Macrophages (M) and dendritic cells (DC) are the major target cell populations of the obligate intracellular parasite Leishmania. Inhibition of host cell apoptosis is a method employed by multiple pathogens to ensure their survival in the infected cell. Leishmania has been shown to protect M and neutrophils from both natural and induced apoptosis. As shown in this study, apoptosis in monocyte-derived dendritic cells (moDC) induced by treatment with camptothecin was downregulated by coincubation with L. mexicana, as detected by morphological analysis of cell nuclei, TUNEL assay, gel electrophoresis of low molecular weight DNA fragments, and annexin V binding to phosphatidylserine. The observed antiapoptotic effect was found to be associated with a significant reduction of caspase-3 activity in moDC. The capacity of L mexicana to delay apoptosis induction in the infected moDC may have implications for Leishmania pathogenesis by favoring the invasion of its host and the persistence of the parasite in the infected cells. (c) 2008 Elsevier Inc. All rights reserved.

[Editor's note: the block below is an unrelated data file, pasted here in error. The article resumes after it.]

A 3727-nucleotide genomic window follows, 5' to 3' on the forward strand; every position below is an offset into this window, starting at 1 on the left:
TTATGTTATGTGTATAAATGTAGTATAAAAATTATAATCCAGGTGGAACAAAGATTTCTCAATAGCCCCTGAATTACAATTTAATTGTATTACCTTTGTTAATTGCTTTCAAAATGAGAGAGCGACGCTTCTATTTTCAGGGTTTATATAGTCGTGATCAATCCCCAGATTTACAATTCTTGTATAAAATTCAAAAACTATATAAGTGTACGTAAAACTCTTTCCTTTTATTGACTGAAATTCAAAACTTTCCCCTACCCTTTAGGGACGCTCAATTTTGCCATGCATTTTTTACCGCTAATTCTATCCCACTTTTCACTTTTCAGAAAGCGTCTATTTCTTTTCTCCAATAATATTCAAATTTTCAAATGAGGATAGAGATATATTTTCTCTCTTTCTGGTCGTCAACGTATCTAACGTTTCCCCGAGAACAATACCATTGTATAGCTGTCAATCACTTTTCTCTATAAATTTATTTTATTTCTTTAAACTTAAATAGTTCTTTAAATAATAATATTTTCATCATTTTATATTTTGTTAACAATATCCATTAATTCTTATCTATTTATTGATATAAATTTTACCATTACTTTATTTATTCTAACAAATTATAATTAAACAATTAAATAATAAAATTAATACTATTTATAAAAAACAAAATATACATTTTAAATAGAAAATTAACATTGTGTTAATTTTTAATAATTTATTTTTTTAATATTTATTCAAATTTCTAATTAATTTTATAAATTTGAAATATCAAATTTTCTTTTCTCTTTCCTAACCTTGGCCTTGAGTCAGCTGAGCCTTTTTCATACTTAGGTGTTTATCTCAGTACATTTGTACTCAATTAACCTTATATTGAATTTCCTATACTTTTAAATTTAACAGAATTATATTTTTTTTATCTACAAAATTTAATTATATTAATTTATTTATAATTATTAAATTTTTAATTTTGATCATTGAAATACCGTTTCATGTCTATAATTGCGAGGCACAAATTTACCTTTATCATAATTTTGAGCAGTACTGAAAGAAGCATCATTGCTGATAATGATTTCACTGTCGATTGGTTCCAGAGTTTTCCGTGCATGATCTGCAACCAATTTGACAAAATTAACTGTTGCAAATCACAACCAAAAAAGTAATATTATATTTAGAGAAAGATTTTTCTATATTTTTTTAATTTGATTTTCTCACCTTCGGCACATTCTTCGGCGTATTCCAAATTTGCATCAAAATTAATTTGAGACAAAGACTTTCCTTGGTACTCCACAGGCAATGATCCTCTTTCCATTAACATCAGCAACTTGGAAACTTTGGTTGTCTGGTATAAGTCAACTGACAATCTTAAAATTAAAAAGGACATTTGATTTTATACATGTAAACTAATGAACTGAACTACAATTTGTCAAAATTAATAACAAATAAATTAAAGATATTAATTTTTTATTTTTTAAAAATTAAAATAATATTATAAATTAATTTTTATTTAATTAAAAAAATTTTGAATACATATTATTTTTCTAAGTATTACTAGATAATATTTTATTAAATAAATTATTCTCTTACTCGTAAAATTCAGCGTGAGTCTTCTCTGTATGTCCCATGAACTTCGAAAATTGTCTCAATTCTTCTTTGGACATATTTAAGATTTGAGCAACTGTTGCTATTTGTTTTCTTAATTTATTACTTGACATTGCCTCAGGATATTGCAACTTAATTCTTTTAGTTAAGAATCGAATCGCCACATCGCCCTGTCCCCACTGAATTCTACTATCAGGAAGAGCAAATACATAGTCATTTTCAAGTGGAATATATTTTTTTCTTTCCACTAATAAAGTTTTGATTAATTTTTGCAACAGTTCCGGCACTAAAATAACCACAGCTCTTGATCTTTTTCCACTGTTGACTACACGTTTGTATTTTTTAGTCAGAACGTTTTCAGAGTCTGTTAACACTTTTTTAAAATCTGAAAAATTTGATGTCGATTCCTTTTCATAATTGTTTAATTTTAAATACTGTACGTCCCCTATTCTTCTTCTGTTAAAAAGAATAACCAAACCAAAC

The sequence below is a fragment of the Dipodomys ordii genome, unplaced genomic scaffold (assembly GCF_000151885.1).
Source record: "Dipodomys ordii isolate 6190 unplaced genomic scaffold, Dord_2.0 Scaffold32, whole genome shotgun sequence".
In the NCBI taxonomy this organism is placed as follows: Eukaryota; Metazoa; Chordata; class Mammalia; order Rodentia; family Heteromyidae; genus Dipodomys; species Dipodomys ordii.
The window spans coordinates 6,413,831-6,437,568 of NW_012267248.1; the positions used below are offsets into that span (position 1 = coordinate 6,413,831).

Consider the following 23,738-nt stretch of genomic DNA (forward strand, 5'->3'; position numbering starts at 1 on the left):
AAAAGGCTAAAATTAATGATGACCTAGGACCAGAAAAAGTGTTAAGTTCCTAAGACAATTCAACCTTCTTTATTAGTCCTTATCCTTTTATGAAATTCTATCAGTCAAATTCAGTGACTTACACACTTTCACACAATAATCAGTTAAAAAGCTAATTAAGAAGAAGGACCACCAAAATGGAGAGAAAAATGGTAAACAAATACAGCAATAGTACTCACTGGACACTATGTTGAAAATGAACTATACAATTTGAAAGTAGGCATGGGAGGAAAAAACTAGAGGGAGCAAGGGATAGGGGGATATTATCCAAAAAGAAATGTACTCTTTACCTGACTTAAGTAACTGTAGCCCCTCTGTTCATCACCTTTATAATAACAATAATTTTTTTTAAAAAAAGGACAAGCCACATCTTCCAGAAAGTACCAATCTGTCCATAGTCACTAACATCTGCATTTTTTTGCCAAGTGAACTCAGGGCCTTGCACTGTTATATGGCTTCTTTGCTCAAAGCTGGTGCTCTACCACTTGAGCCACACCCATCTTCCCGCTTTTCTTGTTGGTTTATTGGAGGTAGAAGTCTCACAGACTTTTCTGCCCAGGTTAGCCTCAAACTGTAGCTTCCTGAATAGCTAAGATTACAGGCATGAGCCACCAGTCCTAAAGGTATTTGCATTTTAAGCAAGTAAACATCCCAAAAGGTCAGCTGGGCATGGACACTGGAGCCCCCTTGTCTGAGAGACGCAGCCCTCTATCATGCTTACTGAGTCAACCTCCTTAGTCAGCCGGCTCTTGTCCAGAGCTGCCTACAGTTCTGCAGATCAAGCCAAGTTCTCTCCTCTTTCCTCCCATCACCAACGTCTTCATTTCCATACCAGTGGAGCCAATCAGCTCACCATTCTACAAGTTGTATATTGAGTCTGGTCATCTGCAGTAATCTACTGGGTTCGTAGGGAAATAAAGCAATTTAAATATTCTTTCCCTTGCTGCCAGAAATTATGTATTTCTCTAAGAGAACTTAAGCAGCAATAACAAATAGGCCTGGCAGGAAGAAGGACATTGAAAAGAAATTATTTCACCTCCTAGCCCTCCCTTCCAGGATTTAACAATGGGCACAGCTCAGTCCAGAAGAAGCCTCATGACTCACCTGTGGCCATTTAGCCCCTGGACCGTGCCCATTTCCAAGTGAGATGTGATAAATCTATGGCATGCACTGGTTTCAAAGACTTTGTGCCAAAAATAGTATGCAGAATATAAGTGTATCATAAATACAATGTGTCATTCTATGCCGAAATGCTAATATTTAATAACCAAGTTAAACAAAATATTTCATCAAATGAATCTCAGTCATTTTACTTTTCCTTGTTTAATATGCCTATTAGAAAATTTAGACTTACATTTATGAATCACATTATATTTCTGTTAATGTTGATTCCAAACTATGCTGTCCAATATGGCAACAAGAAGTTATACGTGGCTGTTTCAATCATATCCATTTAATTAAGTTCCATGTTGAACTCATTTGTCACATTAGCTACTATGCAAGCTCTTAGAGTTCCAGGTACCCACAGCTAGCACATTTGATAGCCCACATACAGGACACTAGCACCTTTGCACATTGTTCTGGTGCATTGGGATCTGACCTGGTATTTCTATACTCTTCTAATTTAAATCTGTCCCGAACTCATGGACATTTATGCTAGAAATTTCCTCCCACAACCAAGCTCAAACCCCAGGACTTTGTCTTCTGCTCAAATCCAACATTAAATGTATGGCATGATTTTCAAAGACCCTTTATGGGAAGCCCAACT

Última actualización: 11/12/2017